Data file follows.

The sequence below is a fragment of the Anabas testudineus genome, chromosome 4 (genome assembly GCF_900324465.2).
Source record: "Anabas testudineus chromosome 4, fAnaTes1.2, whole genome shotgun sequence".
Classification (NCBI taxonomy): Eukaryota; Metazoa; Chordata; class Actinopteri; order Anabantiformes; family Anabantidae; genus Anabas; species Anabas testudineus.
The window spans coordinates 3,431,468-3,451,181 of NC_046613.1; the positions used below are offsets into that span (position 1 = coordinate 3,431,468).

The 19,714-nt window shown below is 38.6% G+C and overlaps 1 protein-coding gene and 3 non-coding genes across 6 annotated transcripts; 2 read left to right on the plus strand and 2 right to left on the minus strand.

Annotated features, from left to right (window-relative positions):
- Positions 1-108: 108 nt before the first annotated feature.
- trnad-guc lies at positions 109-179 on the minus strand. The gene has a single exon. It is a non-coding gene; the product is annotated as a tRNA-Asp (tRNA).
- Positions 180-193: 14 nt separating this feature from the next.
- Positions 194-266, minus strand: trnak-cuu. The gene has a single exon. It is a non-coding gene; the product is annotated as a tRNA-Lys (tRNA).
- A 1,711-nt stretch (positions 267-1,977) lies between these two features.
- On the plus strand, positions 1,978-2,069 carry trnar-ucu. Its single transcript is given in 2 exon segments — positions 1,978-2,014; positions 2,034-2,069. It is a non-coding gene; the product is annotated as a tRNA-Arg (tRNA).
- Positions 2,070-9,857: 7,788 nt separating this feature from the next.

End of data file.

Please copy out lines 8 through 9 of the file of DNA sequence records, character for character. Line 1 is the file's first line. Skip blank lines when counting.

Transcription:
- trnad-guc lies at positions 109-179 on the minus strand. The gene has a single exon. It is a non-coding gene; the product is annotated as a tRNA-Asp (tRNA).
- Positions 180-193: 14 nt separating this feature from the next.